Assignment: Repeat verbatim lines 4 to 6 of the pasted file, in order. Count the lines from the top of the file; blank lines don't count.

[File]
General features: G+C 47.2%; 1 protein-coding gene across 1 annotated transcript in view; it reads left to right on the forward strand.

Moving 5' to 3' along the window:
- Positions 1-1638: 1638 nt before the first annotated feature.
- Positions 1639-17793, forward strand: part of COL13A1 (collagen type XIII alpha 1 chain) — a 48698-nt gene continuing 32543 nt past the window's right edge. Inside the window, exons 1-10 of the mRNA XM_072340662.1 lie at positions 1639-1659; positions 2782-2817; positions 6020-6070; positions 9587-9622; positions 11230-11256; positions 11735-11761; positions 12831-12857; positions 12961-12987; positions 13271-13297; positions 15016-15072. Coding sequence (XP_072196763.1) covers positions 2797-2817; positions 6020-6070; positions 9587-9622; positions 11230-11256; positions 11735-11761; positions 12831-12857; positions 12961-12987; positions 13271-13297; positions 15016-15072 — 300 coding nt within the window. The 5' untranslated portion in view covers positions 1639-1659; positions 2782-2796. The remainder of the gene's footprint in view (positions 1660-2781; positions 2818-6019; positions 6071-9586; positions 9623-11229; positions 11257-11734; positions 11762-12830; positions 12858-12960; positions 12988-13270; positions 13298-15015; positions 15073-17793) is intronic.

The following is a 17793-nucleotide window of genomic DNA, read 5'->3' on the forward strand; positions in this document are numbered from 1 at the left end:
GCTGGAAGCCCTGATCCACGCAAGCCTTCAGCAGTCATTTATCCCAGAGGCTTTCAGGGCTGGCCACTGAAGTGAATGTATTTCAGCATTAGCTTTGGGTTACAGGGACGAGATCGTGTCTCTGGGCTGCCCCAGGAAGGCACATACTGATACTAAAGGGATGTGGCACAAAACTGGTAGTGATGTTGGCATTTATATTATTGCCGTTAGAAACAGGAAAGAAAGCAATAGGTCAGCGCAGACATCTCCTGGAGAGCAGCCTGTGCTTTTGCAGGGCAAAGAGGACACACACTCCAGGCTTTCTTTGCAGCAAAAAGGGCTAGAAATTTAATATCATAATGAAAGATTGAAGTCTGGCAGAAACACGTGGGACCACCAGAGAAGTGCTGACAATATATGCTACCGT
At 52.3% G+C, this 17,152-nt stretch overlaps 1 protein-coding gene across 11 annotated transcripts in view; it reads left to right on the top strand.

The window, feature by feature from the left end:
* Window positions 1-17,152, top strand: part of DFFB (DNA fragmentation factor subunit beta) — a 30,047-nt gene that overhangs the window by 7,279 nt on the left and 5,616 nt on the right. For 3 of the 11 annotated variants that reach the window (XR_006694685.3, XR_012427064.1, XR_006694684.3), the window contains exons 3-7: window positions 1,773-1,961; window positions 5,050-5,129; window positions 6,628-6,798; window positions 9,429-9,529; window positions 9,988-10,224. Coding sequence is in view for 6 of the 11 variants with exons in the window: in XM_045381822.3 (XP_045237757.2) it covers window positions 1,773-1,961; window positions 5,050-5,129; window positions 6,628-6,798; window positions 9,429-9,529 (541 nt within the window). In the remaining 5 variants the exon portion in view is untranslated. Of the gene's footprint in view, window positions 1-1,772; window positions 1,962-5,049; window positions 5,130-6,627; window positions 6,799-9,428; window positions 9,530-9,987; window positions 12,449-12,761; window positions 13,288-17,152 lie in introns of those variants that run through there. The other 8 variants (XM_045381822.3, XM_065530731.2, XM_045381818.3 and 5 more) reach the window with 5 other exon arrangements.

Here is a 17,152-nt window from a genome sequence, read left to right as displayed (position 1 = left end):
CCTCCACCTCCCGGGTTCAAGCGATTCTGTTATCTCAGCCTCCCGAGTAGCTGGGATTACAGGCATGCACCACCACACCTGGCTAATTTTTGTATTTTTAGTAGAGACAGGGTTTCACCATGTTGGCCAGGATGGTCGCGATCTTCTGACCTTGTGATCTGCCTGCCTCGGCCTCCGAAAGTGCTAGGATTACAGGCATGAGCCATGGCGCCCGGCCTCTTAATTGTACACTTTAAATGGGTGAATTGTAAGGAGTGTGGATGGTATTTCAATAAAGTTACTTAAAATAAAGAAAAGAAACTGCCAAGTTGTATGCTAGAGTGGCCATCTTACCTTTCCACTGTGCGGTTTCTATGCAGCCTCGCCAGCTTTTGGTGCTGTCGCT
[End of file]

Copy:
- Positions 1639-17793, forward strand: part of COL13A1 (collagen type XIII alpha 1 chain) — a 48698-nt gene continuing 32543 nt past the window's right edge. Inside the window, exons 1-10 of the mRNA XM_072340662.1 lie at positions 1639-1659; positions 2782-2817; positions 6020-6070; positions 9587-9622; positions 11230-11256; positions 11735-11761; positions 12831-12857; positions 12961-12987; positions 13271-13297; positions 15016-15072. Coding sequence (XP_072196763.1) covers positions 2797-2817; positions 6020-6070; positions 9587-9622; positions 11230-11256; positions 11735-11761; positions 12831-12857; positions 12961-12987; positions 13271-13297; positions 15016-15072 — 300 coding nt within the window. The 5' untranslated portion in view covers positions 1639-1659; positions 2782-2796. The remainder of the gene's footprint in view (positions 1660-2781; positions 2818-6019; positions 6071-9586; positions 9623-11229; positions 11257-11734; positions 11762-12830; positions 12858-12960; positions 12988-13270; positions 13298-15015; positions 15073-17793) is intronic.

The following is a 17793-nucleotide window of genomic DNA, read 5'->3' on the forward strand; positions in this document are numbered from 1 at the left end:
GCTGGAAGCCCTGATCCACGCAAGCCTTCAGCAGTCATTTATCCCAGAGGCTTTCAGGGCTGGCCACTGAAGTGAATGTATTTCAGCATTAGCTTTGGGTTACAGGGACGAGATCGTGTCTCTGGGCTGCCCCAGGAAGGCACATACTGATACTAAAGGGATGTGGCACAAAACTGGTAGTGATGTTGGCATTTATATTATTGCCGTTAGAAACAGGAAAGAAAGCAATAGGTCAGCGCAGACATCTCCTGGAGAGCAGCCTGTGCTTTTGCAGGGCAAAGAGGACACACACTCCAGGCTTTCTTTGCAGCAAAAAGGGCTAGAAATTTAATATCATAATGAAAGATTGAAGTCTGGCAGAAACACGTGGGACCACCAGAGAAGTGCTGACAATATATGCTACCGT